Former actress Jamie-Lynn Sigler recently opened up about living with multiple sclerosis (MS) and her decision to go public with it more than 15 years after diagnosis. She joins a long list of celebrities and public figures who have or had MS, including comedian Richard Pryor, political spouse Ann Romney, and reality television star, Jack Osbourne.
MS is a neurological disorder that affects the brain and spinal cord. With MS, the body’s immune system attacks myelin – a protective sheath around nerve fibers – and interrupts communication between the brain and the rest of the body. It is considered an autoimmune disease because of the way the body attacks itself.
According to the National Multiple Sclerosis Society, common symptoms include fatigue and weakness, numbness or tingling in the extremities, dizziness, pain, walking difficulty and even emotional changes. Diagnosing MS can be difficult as it shares many symptoms with other diseases and the symptoms can vary widely from person to person.
This is why, when Sigler was diagnosed at 20, she chose to keep her disease a secret out of fear it would harm her acting career.
“There is no cure for MS and it can be a very unpredictable disease,” says Dr. Yazen Joudeh, an internal medicine and pediatrics specialist at Advocate South Suburban Hospital in Hazel Crest, Ill. “Many patients struggle with their diagnosis because they don’t know how it will affect their bodies in the long-term. Some people’s symptoms are quite mild and can be easily controlled with medication, but for others, it can be very debilitating.”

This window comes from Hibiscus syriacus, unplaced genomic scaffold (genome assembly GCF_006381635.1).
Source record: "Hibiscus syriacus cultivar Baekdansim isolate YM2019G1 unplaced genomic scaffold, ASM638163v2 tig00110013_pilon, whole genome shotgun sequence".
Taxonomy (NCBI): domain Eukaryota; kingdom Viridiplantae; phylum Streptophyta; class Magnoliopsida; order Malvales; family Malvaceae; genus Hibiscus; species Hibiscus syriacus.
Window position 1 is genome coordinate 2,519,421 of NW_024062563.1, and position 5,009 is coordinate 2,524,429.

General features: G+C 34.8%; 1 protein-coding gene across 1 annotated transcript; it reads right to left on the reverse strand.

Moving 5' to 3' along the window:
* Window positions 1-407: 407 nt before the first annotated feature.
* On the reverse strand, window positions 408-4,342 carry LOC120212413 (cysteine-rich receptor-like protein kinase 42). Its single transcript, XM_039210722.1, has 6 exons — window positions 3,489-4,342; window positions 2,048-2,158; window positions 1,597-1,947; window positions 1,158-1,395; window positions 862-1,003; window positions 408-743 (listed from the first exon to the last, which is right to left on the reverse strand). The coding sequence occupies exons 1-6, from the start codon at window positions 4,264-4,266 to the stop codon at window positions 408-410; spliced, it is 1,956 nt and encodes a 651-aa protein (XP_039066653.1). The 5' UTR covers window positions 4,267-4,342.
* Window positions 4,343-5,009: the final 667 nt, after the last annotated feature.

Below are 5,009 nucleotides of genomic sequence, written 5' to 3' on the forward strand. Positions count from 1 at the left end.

Sigler describes her symptoms as manageable today, though says she’s suffered flare-ups over the years that made it difficult to walk long distances. She continued to keep her disease a secret, however, because she feared that others would view her differently.
“Sometimes all I needed was like five or ten minutes to sit and recharge, but I wouldn’t ask, because I didn’t want [my coworkers] to be suspicious,” Sigler said, in an interview.
It is not known exactly what causes MS, but it is likely a variety of genetic and environmental factors. While the disease does not appear to be directly hereditary, those with close family members with MS are at increased risk of developing it, too.
To diagnosis MS, doctors typically start by ruling out other diseases, since there is no single test that can definitively diagnose MS. It can also be broken down into four types, which are categorized by the way the disease affects the patient.
“There is no need to be ashamed of having MS, though it is understandable that many feel anxiety over the uncertainty of the disease. Fortunately, it can often be managed well with medication,” saysd Dr. Joudeh. “Despite her hesitation in disclosing her illness, this young actress has shown that it’s possible to lead a healthy and successful life with MS and can now serve as a role model for others.”